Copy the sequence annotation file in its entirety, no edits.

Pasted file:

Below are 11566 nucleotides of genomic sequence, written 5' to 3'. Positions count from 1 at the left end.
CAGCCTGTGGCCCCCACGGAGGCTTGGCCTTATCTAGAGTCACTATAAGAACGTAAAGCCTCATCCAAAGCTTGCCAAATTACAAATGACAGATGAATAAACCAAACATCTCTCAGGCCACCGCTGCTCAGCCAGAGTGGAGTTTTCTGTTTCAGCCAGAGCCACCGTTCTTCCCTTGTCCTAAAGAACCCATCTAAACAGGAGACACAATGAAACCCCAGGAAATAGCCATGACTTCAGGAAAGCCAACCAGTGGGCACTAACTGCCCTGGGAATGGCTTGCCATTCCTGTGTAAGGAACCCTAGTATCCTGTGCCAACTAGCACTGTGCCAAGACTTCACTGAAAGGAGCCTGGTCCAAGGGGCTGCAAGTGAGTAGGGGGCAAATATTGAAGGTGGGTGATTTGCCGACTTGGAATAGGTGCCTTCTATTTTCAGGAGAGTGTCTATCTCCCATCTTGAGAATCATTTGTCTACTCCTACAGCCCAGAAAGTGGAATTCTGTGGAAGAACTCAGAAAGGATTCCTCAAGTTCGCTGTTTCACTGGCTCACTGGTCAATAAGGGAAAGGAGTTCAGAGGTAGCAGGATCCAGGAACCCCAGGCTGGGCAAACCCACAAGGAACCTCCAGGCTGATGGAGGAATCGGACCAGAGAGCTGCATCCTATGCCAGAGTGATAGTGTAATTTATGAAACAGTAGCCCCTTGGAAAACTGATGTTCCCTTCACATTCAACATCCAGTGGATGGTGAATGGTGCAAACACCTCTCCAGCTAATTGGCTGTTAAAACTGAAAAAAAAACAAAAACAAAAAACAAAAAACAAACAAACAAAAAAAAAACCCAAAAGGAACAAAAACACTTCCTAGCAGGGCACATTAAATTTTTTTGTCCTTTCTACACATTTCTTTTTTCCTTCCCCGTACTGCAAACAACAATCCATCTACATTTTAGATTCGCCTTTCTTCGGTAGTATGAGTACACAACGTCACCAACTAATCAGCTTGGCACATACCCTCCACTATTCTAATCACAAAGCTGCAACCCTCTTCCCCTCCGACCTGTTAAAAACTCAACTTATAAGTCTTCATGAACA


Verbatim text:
Below are 11566 nucleotides of genomic sequence, written 5' to 3'. Positions count from 1 at the left end.
CAGCCTGTGGCCCCCACGGAGGCTTGGCCTTATCTAGAGTCACTATAAGAACGTAAAGCCTCATCCAAAGCTTGCCAAATTACAAATGACAGATGAATAAACCAAACATCTCTCAGGCCACCGCTGCTCAGCCAGAGTGGAGTTTTCTGTTTCAGCCAGAGCCACCGTTCTTCCCTTGTCCTAAAGAACCCATCTAAACAGGAGACACAATGAAACCCCAGGAAATAGCCATGACTTCAGGAAAGCCAACCAGTGGGCACTAACTGCCCTGGGAATGGCTTGCCATTCCTGTGTAAGGAACCCTAGTATCCTGTGCCAACTAGCACTGTGCCAAGACTTCACTGAAAGGAGCCTGGTCCAAGGGGCTGCAAGTGAGTAGGGGGCAAATATTGAAGGTGGGTGATTTGCCGACTTGGAATAGGTGCCTTCTATTTTCAGGAGAGTGTCTATCTCCCATCTTGAGAATCATTTGTCTACTCCTACAGCCCAGAAAGTGGAATTCTGTGGAAGAACTCAGAAAGGATTCCTCAAGTTCGCTGTTTCACTGGCTCACTGGTCAATAAGGGAAAGGAGTTCAGAGGTAGCAGGATCCAGGAACCCCAGGCTGGGCAAACCCACAAGGAACCTCCAGGCTGATGGAGGAATCGGACCAGAGAGCTGCATCCTATGCCAGAGTGATAGTGTAATTTATGAAACAGTAGCCCCTTGGAAAACTGATGTTCCCTTCACATTCAACATCCAGTGGATGGTGAATGGTGCAAACACCTCTCCAGCTAATTGGCTGTTAAAACTGAAAAAAAAACAAAAACAAAAAACAAAAAACAAACAAACAAAAAAAAAACCCAAAAGGAACAAAAACACTTCCTAGCAGGGCACATTAAATTTTTTTGTCCTTTCTACACATTTCTTTTTTCCTTCCCCGTACTGCAAACAACAATCCATCTACATTTTAGATTCGCCTTTCTTCGGTAGTATGAGTACACAACGTCACCAACTAATCAGCTTGGCACATACCCTCCACTATTCTAATCACAAAGCTGCAACCCTCTTCCCCTCCGACCTGTTAAAAACTCAACTTATAAGTCTTCATGAACA